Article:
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Sunday, March 11, 2001

Calcium pulses clue to nerve cell growth


Staff writer

Like an insect's antennae, filapodia are the fingerlike projections sent out by a developing nerve cell to detect environmental cues. Scientists at the University of California at San Diego have discovered how the filapodia communicate with the main body of the cell: through a kind of biological Morse code.

In a paper in the March 8 issue of Science, the researchers show how the fingertips of the cell sample the environment and generate tiny bursts of calcium that send back information to the "growth cone" -- the cell body -- and enable it to direct growth in the right direction. Neurons are then able to wire up connections in the brain, spinal cord and other parts of the developing embryo.

"Many kinds of birth defects and a large fraction of spinal cord defects appear to be associated with problems in the formation of nerve connections in the developing embryo," said Nicholas Spitzer, a professor of biology at UCSD. "We want to understand how the normal brain is put together, so we can understand the cases in which it is not put together correctly."

"These bursts, which only occur at the very ends of the filapodia, are extremely brief, about a 300-microsecond pulse, which may explain why they were undetected in earlier studies," said Timothy Gomez, who conducted the research when he was a postdoctoral fellow in Spitzer's laboratory.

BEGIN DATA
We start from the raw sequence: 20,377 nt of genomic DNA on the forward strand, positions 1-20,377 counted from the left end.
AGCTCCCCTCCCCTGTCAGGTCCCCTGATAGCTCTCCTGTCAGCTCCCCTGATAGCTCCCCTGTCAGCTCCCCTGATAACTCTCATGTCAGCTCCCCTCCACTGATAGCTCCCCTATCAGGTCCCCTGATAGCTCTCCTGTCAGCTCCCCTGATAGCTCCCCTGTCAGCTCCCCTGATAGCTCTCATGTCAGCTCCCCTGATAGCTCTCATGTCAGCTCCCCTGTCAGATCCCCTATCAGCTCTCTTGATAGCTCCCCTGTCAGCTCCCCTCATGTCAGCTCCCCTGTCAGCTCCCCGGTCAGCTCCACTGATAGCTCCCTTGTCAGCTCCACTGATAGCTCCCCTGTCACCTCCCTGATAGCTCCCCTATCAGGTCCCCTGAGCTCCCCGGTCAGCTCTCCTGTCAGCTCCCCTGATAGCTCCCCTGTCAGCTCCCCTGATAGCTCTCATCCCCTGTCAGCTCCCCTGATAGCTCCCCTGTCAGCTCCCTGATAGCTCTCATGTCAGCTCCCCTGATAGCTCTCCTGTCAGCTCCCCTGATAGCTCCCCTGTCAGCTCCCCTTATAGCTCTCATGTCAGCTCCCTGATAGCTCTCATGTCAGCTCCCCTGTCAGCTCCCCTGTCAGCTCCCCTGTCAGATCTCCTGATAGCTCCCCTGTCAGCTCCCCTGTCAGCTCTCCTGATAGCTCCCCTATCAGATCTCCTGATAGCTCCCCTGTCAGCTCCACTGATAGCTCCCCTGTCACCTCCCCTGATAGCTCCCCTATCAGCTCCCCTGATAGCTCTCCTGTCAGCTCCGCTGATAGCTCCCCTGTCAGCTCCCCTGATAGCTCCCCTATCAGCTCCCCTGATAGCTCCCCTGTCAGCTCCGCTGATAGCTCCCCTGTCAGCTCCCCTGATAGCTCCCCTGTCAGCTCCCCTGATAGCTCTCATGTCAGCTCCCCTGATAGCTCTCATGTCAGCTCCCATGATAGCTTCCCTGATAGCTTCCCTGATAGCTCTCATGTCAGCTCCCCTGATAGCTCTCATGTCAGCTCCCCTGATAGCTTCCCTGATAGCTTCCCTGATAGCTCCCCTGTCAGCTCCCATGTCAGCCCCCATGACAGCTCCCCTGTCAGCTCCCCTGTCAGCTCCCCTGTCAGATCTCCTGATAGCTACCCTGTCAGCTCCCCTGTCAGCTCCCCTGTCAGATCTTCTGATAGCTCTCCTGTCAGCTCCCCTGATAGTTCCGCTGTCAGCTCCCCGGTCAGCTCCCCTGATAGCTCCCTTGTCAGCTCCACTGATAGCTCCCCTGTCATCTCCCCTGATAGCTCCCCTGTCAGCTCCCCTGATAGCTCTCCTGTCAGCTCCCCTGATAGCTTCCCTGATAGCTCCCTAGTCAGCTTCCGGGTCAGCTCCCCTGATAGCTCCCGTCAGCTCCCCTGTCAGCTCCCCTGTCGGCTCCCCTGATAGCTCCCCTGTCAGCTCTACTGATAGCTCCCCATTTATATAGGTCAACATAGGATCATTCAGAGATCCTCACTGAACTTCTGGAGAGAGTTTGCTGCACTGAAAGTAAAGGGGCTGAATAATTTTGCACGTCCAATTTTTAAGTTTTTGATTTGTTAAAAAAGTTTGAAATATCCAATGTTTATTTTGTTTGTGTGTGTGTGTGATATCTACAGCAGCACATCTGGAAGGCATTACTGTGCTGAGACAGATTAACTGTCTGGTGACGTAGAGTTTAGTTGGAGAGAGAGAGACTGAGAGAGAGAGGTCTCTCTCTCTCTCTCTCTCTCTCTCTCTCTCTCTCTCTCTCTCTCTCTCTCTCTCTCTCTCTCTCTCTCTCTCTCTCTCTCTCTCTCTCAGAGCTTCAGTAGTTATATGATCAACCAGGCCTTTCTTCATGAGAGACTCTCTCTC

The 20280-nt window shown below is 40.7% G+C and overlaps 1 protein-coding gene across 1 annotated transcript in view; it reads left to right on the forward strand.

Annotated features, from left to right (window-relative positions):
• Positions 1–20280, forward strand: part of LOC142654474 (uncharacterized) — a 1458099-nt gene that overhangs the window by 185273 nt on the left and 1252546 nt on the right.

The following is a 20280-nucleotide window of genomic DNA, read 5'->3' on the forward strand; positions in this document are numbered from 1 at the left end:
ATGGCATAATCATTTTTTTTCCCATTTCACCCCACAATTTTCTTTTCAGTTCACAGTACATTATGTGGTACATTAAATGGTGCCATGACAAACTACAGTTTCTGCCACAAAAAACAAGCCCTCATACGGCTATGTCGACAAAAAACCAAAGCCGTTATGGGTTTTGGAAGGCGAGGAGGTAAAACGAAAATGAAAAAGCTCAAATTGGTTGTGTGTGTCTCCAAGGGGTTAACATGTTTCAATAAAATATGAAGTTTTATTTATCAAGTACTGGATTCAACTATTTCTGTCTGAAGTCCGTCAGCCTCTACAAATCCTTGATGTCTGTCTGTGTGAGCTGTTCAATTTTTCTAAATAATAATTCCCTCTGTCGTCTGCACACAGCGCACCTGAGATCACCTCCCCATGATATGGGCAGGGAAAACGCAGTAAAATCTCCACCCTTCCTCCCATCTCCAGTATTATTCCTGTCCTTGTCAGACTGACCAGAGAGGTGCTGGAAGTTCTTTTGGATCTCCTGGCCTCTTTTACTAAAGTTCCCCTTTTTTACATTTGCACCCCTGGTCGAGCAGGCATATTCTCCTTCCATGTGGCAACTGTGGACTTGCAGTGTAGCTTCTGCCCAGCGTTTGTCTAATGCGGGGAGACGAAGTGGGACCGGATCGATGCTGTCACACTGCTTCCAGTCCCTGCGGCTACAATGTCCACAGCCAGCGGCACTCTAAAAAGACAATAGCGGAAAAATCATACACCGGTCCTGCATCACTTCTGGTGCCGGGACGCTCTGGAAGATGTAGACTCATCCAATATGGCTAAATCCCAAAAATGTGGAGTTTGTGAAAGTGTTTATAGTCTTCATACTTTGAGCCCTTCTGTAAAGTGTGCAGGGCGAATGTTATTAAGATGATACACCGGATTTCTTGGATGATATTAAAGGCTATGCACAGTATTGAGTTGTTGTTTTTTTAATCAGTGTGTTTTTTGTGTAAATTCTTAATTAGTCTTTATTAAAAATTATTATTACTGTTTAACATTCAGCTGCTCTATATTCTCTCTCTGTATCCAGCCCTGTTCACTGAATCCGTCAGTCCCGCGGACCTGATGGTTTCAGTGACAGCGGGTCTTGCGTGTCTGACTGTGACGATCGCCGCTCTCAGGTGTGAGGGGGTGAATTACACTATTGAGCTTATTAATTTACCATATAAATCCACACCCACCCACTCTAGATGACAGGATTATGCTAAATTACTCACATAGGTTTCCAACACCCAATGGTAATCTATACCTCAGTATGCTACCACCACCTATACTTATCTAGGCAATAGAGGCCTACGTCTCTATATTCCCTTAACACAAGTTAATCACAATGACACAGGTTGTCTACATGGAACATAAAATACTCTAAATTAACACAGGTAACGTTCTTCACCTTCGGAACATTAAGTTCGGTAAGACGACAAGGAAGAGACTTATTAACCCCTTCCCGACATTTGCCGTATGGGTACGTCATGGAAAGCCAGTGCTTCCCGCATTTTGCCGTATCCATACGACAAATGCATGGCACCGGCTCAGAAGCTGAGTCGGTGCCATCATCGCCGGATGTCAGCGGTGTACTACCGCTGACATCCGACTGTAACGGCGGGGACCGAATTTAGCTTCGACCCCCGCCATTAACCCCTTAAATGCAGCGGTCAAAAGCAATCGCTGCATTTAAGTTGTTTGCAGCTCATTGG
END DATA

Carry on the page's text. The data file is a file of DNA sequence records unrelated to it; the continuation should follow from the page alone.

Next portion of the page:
"Since many other types of cells have these fingerlike projections, we believe that these brief calcium bursts may be a universal signaling mechanism for all motile, or moving cells, including immune, epithelial and metastatic cells."

Gomez and his colleagues studied frog spinal nerve cells, which are easy to grow in the laboratory. They introduced a fluorescent calcium marker to the cells, and recorded, with a camera attached to a microscope, the rapid bursts of calcium at the tips of the filapodia.

The calcium pulses varied with the chemical environment in the culture dish. They were frequency modulated -- FM pulses, like the information transmitted by an FM radio.

"Just like our fingers on the FM dial on the radio, these cues change the FM dial on the growth cone to produce these highly relevant signals," said Spitzer.



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